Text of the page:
This is a bit of “Not quite evidence as its not published yet,” but was presented at the American Heart Association Scientific Sessions this past week.
In the AVOID (Air Versus Oxygen In ST-elevation MyocarDial Infarction) trial, STEMI patients were assigned either to oxygen at 8L mask (318 patients) vs no oxygen unless under 94%, and titrated to get to that level via mask (320 patients). Oxygenation was initiated via EMS. Once in the hospital and STEMI confirmed, PCI was initiated and those receiving oxygen continued to do so in the cath lab. Baseline characteristics of the two groups were similar.
I’m not sure I agree with their primary endpoints being remotely useful (peak CK and troponin at 72 hours). Troponin I was similar, CK tended to be lower in the no O2 group. For secondary outcomes, there was an increase in the rate of recurrent MI in the oxygen group compared to the no-oxygen group, (5.5% vs 0.9%), and an increased frequency of significant arrhythmia (40.4% vs 31.4% – though I’m uncertain of their definition of “significant arrhythmia” and whether or not its clinically significant). At 6 months, there was no mortality difference between the groups (3.8% vs 5.9%; P = .32), however, those who received oxygen had increased myocardial infarct size on cardiac magnetic resonance, tended to have higher rates of recurrent MI (7.6% vs 3.6%; P =.07) and major adverse cerebrovascular or cardiovascular events (death, stroke, or MI) (21.9% vs 15.4%; P = .08).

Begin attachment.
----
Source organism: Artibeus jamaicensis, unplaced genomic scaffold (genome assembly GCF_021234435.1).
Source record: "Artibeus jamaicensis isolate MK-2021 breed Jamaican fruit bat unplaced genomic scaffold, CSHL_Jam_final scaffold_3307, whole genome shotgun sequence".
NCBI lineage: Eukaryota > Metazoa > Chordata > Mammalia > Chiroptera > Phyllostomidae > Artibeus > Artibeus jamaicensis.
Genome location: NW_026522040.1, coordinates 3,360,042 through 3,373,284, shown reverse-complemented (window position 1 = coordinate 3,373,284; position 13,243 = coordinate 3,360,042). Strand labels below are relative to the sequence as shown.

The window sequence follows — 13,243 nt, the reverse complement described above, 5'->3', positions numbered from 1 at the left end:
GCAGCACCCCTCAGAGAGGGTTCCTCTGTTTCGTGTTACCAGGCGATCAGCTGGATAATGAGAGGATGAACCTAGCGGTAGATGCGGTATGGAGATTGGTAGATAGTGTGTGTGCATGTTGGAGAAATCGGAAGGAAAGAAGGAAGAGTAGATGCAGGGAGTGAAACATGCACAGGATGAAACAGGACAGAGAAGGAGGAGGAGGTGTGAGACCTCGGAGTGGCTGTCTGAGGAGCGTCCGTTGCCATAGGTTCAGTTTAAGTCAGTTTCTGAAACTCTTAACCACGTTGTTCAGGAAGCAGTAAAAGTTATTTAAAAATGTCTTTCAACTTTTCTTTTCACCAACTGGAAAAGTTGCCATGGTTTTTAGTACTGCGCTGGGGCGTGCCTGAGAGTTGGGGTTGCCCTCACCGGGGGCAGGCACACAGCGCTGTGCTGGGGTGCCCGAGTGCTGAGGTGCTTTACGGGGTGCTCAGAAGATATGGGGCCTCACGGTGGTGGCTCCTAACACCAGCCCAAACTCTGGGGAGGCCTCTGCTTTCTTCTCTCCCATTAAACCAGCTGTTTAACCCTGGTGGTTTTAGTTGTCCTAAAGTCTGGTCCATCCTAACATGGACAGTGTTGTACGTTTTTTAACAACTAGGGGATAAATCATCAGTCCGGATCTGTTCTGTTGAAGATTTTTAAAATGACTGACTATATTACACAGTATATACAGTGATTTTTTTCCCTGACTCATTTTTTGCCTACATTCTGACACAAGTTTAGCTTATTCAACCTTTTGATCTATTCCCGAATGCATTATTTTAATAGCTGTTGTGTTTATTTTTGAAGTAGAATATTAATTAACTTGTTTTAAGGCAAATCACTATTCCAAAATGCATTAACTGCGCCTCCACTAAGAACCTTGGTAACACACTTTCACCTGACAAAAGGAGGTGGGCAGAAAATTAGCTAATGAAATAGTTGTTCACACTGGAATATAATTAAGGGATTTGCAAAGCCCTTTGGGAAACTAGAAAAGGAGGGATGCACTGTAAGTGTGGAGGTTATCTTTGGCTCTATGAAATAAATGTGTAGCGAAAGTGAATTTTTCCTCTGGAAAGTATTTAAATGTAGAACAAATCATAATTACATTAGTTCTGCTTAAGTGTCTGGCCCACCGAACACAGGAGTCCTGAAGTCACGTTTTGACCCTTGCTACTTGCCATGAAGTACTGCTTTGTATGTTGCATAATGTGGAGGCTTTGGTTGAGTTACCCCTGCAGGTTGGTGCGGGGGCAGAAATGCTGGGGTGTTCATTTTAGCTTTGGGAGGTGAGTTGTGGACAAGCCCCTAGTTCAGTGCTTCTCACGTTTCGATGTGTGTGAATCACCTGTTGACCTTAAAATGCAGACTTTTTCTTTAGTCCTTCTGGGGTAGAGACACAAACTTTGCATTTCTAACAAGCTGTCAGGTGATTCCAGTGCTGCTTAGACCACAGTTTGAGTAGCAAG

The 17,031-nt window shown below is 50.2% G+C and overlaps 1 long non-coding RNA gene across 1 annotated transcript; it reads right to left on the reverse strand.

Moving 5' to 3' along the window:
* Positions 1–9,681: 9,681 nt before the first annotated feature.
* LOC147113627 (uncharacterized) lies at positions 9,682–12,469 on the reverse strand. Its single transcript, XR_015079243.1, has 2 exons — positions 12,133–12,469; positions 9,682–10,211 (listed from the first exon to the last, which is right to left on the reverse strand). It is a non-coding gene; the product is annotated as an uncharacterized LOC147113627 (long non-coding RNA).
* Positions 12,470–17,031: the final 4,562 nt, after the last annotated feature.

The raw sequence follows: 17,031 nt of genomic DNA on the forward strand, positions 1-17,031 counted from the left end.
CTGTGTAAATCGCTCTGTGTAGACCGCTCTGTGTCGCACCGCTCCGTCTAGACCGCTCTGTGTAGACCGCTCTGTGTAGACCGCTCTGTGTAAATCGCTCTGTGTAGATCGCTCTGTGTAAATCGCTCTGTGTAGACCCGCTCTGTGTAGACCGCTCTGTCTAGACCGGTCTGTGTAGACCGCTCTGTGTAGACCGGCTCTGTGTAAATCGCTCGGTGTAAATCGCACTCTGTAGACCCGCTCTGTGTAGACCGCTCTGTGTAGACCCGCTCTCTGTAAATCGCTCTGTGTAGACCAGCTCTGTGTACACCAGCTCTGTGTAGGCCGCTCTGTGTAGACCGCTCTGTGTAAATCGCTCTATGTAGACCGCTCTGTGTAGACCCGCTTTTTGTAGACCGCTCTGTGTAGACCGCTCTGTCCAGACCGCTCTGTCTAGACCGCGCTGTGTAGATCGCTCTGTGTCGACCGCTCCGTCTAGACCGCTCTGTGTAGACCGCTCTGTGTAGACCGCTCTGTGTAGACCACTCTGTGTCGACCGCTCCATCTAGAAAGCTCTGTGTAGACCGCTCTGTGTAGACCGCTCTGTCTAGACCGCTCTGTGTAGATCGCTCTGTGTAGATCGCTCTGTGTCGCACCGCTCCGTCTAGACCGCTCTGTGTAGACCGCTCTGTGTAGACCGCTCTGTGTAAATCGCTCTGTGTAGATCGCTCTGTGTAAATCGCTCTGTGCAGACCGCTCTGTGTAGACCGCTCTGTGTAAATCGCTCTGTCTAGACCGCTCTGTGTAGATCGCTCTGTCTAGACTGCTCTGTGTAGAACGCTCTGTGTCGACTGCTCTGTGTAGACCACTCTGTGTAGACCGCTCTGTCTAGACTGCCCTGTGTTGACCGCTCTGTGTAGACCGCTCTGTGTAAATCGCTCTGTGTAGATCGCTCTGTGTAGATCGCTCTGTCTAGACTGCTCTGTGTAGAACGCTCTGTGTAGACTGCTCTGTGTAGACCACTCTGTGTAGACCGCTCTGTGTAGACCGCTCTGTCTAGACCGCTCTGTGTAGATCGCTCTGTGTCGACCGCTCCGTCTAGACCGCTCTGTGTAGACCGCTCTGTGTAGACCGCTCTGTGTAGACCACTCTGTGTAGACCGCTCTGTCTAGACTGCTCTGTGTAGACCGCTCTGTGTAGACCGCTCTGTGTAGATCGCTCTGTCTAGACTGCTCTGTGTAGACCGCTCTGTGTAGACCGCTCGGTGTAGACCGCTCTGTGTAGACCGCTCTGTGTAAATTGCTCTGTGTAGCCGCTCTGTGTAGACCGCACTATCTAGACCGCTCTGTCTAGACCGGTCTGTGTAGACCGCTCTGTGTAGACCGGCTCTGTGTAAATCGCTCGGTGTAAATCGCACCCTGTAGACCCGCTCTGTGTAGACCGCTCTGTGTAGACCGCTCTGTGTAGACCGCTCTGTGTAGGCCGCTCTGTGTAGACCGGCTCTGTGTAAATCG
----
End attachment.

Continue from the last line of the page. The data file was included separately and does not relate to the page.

So, should we kick the cannulas to the curb? Unfortunately, the primary outcomes are a bit strange using lab values rather than recurrent MI or mortality at 6 months. They used 8L facemasks and maintained them throughout catheterization, whereas we’ve typically maintained a 2L nasal cannula. This is a prime example of something that does not help, might cause harm, and increases cost without much benefit.